Figure 2. These 2014 images show (on left) a farm vehicle in the encroachment area and (on right) man-made structures beginning to encroach on a pipeline routing. By building an imagery database, encroachments can also be archived and analyzed for patterns representing urban sprawl and population growth. Red indicates pipeline routing.

Figure 2. These 2014 images show (on left) a farm vehicle in the encroachment area and (on right) man-made structures beginning to encroach on a pipeline routing. By building an imagery database, encroachments can also be archived and analyzed for patterns representing urban sprawl and population growth. Red indicates pipeline routing.

Population Growth

Monitoring the number of new structures per mile along defined ROW enables the development of population “heat maps” showing where significant increases in population are occurring. Companies can then focus resources on high impact areas.  

Figure 3. Population growth 2012 to 2014. Red stars denote significant increase in population over a two-year period.

Figure 3. Population growth 2012 to 2014. Red stars denote significant increase in population over a two-year period.

Land Use Classification

Land classification is an essential tool for ROW monitoring, and can be used in conjunction with change detection and encroachment analysis. Determining what types of land use and changes in usage will highlight areas that potentially impact pipeline operations. We can help you build and update your land use database so you can locate changes, discover trends, and track urban growth.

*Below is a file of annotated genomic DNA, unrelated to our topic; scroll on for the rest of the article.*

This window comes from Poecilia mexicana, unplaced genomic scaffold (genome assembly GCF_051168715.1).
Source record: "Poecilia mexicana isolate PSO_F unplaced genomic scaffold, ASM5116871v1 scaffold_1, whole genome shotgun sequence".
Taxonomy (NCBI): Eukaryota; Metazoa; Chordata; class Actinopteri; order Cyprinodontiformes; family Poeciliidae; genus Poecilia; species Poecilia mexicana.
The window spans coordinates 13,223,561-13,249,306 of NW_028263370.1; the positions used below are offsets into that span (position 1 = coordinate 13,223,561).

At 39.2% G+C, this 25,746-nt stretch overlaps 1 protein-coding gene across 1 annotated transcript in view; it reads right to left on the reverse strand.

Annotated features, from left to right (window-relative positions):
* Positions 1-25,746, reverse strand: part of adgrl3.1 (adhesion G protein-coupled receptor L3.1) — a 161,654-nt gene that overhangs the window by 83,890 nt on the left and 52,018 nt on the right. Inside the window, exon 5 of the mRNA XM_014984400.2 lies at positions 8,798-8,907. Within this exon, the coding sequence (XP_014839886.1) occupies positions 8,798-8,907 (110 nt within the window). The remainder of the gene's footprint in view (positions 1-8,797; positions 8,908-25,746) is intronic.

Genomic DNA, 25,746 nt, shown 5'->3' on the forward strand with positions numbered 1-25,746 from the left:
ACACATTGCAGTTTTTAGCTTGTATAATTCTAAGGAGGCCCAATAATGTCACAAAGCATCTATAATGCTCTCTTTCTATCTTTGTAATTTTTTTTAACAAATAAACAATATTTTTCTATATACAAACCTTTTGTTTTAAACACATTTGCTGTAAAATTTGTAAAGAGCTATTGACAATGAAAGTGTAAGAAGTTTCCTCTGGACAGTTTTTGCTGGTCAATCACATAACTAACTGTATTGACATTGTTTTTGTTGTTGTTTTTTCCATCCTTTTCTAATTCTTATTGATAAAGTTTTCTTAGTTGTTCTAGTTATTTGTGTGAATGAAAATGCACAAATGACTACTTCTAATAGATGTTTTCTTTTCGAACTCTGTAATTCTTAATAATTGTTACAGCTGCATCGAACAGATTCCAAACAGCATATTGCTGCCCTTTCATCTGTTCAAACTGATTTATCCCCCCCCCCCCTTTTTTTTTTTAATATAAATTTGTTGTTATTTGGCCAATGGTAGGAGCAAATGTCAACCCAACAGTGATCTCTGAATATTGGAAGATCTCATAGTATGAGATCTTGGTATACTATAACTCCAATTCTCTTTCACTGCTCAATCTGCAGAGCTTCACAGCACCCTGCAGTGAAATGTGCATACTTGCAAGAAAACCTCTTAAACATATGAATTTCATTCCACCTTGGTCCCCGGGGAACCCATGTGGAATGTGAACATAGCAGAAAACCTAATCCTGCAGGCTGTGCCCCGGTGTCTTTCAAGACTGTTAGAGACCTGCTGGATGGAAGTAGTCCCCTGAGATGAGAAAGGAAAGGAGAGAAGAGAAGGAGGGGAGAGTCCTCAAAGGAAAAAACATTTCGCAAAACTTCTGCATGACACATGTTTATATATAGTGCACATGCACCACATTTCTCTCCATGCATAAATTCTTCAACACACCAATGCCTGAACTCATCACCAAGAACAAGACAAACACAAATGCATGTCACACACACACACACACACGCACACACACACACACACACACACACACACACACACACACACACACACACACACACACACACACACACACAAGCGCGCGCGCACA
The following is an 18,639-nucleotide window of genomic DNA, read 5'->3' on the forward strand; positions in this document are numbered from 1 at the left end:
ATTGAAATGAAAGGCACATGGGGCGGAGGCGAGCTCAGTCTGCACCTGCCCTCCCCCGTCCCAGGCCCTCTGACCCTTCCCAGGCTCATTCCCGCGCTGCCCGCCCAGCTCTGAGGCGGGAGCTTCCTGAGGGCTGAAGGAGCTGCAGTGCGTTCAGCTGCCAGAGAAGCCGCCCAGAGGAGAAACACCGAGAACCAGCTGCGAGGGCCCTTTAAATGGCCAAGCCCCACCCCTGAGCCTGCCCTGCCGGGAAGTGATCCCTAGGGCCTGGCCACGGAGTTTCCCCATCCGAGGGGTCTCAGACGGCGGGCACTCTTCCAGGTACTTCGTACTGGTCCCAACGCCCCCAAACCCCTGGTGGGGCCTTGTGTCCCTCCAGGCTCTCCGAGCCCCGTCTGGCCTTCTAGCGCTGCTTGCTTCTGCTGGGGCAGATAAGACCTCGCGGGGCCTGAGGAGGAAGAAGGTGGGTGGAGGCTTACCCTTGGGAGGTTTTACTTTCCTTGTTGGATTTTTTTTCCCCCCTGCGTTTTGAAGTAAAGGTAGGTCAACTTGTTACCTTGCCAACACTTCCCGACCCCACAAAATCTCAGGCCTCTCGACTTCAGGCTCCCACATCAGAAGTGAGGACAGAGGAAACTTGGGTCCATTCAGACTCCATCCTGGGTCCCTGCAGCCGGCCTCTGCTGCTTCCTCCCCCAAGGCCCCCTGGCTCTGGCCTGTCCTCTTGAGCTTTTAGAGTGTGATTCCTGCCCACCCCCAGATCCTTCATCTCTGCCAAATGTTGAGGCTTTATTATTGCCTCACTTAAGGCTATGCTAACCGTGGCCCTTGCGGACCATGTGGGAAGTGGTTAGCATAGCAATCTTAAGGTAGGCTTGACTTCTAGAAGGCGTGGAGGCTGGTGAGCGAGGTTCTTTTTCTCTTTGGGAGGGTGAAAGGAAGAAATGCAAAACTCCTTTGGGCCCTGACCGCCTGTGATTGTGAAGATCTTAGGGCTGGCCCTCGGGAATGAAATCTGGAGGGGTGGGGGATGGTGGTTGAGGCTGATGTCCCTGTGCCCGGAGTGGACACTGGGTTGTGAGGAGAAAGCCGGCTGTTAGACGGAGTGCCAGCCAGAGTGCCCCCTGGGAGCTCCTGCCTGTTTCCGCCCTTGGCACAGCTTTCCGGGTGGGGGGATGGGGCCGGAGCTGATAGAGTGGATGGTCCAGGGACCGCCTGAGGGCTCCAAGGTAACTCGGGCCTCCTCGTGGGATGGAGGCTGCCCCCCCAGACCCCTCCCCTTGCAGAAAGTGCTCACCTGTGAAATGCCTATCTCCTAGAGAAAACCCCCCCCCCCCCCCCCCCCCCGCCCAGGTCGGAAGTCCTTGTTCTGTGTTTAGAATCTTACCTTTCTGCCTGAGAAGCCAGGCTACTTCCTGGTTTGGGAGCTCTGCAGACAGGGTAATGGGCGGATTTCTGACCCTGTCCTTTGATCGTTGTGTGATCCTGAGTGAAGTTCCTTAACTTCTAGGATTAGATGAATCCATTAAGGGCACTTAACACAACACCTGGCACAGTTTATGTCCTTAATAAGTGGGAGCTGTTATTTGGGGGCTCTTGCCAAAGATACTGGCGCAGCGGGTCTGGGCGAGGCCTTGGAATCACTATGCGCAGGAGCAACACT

Figure 4.  Classifiers are chosen and trained on specific areas of the image. Algorithms quickly classify the whole image, producing accurate high-resolution land use maps. The classified image is displayed here with an ESRI basemap2.

Figure 4.  Classifiers are chosen and trained on specific areas of the image. Algorithms quickly classify the whole image, producing accurate high-resolution land use maps. The classified image is displayed here with an ESRI basemap2.

Multiple Operator Data

Since many pipeline operators’ ROWs run contiguously, one set of imagery can be used for multiple operators, this will reduce the cost and help in maintaining essential confidentiality. Allowing multiple operators access to ROW data will open new facets for analysis of datasets.

Conclusion

Utilizing intelligent remote sensing technologies is a paradigm shift that is occurring in industries around the globe. Traditional methods of manually collecting information then using humans for analysis are costly and prone to operator error. With proven methods for automated change detection, encroachment analysis, land use classification, population change detection, stream and river bank erosion and water flow change detection, Satelytics can help cut costs while providing the reliable, precise data you need to maintain your ROW integrity. We will provide your team with the most current information available on the status of your pipeline—at your desktop, on your tablet, or on your smart phone.

For more information please visit www.satelytics.com or email info@satelytics.com.

1: http://www.rita.dot.gov/bts/sites/rita.dot.gov.bts/files/publications/national_transportation_statistics/html/table_01_10.html, accessed February 13,2015

2: Basemap source: Esri, DigitalGlobe, GeoEye, Earthstar Geographics, CNES/Airbus DS, USDA, USGS, AEX, Getmapping, Aerogrid, IGN, IGP, swisstopo, and the GIS User Community